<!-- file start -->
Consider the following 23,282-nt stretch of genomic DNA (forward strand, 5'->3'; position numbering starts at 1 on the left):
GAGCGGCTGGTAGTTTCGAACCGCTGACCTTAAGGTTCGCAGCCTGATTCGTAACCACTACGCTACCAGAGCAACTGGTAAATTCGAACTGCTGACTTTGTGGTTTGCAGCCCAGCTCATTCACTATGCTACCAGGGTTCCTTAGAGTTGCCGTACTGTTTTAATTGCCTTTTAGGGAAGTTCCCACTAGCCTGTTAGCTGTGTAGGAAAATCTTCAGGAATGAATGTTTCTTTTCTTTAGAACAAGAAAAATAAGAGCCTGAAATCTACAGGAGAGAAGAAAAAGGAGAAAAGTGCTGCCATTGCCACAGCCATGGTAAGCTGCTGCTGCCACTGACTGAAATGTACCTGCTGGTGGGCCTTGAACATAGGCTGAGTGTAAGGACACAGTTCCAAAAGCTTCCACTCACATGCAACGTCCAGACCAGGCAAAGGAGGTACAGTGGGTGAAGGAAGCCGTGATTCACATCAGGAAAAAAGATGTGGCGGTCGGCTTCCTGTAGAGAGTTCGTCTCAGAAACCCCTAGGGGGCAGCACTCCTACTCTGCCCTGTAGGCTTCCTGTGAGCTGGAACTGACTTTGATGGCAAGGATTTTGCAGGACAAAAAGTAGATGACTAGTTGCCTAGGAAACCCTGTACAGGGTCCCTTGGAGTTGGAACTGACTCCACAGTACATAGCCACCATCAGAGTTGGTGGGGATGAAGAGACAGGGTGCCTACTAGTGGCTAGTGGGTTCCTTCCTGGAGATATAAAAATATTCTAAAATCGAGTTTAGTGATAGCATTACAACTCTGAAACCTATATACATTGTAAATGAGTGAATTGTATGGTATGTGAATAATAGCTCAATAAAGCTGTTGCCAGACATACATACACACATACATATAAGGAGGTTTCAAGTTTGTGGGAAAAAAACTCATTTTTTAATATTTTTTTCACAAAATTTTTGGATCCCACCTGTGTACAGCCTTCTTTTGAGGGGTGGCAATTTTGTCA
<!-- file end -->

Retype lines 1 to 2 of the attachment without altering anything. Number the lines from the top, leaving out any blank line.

Consider the following 23,282-nt stretch of genomic DNA (forward strand, 5'->3'; position numbering starts at 1 on the left):
GAGCGGCTGGTAGTTTCGAACCGCTGACCTTAAGGTTCGCAGCCTGATTCGTAACCACTACGCTACCAGAGCAACTGGTAAATTCGAACTGCTGACTTTGTGGTTTGCAGCCCAGCTCATTCACTATGCTACCAGGGTTCCTTAGAGTTGCCGTACTGTTTTAATTGCCTTTTAGGGAAGTTCCCACTAGCCTGTTAGCTGTGTAGGAAAATCTTCAGGAATGAATGTTTCTTTTCTTTAGAACAAGAAAAATAAGAGCCTGAAATCTACAGGAGAGAAGAAAAAGGAGAAAAGTGCTGCCATTGCCACAGCCATGGTAAGCTGCTGCTGCCACTGACTGAAATGTACCTGCTGGTGGGCCTTGAACATAGGCTGAGTGTAAGGACACAGTTCCAAAAGCTTCCACTCACATGCAACGTCCAGACCAGGCAAAGGAGGTACAGTGGGTGAAGGAAGCCGTGATTCACATCAGGAAAAAAGATGTGGCGGTCGGCTTCCTGTAGAGAGTTCGTCTCAGAAACCCCTAGGGGGCAGCACTCCTACTCTGCCCTGTAGGCTTCCTGTGAGCTGGAACTGACTTTGATGGCAAGGATTTTGCAGGACAAAAAGTAGATGACTAGTTGCCTAGGAAACCCTGTACAGGGTCCCTTGGAGTTGGAACTGACTCCACAGTACATAGCCACCATCAGAGTTGGTGGGGATGAAGAGACAGGGTGCCTACTAGTGGCTAGTGGGTTCCTTCCTGGAGATATAAAAATATTCTAAAATCGAGTTTAGTGATAGCATTACAACTCTGAAACCTATATACATTGTAAATGAGTGAATTGTATGGTATGTGAATAATAGCTCAATAAAGCTGTTGCCAGACATACATACACACATACATATAAGGAGGTTTCAAGTTTGTGGGAAAAAAACTCATTTTTTAATATTTTTTTCACAAAATTTTTGGATCCCACCTGTGTACAGCCTTCTTTTGAGGGGTGGCAATTTTGTCA